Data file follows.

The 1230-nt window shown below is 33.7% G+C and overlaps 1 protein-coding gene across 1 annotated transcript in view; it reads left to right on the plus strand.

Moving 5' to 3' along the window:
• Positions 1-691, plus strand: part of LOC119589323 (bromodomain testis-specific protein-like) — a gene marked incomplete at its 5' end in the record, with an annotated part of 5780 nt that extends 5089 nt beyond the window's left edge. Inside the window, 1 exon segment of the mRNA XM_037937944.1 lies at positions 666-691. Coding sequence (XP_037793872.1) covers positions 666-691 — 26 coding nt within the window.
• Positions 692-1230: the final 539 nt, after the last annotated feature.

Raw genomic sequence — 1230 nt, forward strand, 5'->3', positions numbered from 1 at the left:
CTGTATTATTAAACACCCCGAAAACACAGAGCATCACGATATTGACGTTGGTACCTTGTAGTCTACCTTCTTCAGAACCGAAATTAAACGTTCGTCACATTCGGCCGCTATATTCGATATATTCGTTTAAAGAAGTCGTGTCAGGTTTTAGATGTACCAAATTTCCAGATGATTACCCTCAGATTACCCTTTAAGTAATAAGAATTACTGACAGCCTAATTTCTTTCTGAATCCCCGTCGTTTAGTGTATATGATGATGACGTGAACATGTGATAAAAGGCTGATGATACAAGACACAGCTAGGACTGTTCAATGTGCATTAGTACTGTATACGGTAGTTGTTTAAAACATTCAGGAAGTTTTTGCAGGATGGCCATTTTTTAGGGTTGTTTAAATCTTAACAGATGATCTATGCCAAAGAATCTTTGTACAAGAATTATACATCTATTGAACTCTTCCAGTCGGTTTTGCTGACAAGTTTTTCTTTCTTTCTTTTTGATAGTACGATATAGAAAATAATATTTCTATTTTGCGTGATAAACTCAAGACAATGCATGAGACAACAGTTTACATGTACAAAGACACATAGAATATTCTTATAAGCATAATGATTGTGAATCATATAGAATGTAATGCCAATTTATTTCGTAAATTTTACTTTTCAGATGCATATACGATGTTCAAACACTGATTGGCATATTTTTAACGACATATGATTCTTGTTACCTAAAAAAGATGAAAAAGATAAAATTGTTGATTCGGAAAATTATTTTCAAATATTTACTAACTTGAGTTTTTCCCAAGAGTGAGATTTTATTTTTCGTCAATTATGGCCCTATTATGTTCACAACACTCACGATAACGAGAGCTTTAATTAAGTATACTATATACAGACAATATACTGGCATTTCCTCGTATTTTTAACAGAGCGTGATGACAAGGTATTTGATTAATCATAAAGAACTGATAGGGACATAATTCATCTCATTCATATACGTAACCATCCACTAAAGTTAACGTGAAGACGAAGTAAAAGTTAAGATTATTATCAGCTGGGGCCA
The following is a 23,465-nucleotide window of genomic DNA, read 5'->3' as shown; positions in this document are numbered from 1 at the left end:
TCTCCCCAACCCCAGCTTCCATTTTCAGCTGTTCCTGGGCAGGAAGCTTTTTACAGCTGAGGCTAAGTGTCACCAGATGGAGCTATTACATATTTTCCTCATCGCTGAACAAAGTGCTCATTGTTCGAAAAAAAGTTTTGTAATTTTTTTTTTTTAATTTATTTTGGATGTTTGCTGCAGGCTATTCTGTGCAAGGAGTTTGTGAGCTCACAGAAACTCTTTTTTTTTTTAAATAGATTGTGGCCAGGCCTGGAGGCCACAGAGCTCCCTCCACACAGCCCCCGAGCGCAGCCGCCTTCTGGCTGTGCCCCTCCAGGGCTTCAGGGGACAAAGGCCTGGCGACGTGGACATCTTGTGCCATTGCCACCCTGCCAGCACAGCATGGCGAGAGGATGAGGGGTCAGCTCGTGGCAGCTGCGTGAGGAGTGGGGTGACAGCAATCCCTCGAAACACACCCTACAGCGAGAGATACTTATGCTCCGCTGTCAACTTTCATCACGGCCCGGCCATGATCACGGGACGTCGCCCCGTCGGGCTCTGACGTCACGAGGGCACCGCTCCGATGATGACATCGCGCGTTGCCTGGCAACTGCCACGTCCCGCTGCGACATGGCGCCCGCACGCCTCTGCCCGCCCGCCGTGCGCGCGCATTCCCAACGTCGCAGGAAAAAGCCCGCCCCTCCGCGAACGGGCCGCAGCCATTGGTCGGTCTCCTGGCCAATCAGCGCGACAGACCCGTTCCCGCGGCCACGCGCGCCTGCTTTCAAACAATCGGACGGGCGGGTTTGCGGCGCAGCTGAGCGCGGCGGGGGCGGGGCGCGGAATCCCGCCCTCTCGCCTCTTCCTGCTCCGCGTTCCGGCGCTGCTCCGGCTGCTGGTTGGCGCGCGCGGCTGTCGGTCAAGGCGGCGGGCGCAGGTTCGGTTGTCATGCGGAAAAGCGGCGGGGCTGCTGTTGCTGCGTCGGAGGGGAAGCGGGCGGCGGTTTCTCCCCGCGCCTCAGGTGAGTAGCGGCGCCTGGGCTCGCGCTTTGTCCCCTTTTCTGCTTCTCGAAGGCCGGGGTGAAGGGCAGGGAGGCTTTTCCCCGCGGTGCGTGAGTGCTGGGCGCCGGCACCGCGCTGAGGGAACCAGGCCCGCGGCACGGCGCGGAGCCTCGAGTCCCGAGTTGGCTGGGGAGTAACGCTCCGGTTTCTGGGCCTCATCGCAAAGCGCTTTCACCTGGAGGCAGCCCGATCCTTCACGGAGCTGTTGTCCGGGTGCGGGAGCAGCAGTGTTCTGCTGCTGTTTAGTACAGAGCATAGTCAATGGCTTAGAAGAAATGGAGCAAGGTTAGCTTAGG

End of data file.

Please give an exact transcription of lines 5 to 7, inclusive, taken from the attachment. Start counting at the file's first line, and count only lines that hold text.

Raw genomic sequence — 1230 nt, forward strand, 5'->3', positions numbered from 1 at the left:
CTGTATTATTAAACACCCCGAAAACACAGAGCATCACGATATTGACGTTGGTACCTTGTAGTCTACCTTCTTCAGAACCGAAATTAAACGTTCGTCACATTCGGCCGCTATATTCGATATATTCGTTTAAAGAAGTCGTGTCAGGTTTTAGATGTACCAAATTTCCAGATGATTACCCTCAGATTACCCTTTAAGTAATAAGAATTACTGACAGCCTAATTTCTTTCTGAATCCCCGTCGTTTAGTGTATATGATGATGACGTGAACATGTGATAAAAGGCTGATGATACAAGACACAGCTAGGACTGTTCAATGTGCATTAGTACTGTATACGGTAGTTGTTTAAAACATTCAGGAAGTTTTTGCAGGATGGCCATTTTTTAGGGTTGTTTAAATCTTAACAGATGATCTATGCCAAAGAATCTTTGTACAAGAATTATACATCTATTGAACTCTTCCAGTCGGTTTTGCTGACAAGTTTTTCTTTCTTTCTTTTTGATAGTACGATATAGAAAATAATATTTCTATTTTGCGTGATAAACTCAAGACAATGCATGAGACAACAGTTTACATGTACAAAGACACATAGAATATTCTTATAAGCATAATGATTGTGAATCATATAGAATGTAATGCCAATTTATTTCGTAAATTTTACTTTTCAGATGCATATACGATGTTCAAACACTGATTGGCATATTTTTAACGACATATGATTCTTGTTACCTAAAAAAGATGAAAAAGATAAAATTGTTGATTCGGAAAATTATTTTCAAATATTTACTAACTTGAGTTTTTCCCAAGAGTGAGATTTTATTTTTCGTCAATTATGGCCCTATTATGTTCACAACACTCACGATAACGAGAGCTTTAATTAAGTATACTATATACAGACAATATACTGGCATTTCCTCGTATTTTTAACAGAGCGTGATGACAAGGTATTTGATTAATCATAAAGAACTGATAGGGACATAATTCATCTCATTCATATACGTAACCATCCACTAAAGTTAACGTGAAGACGAAGTAAAAGTTAAGATTATTATCAGCTGGGGCCA
The following is a 23,465-nucleotide window of genomic DNA, read 5'->3' as shown; positions in this document are numbered from 1 at the left end: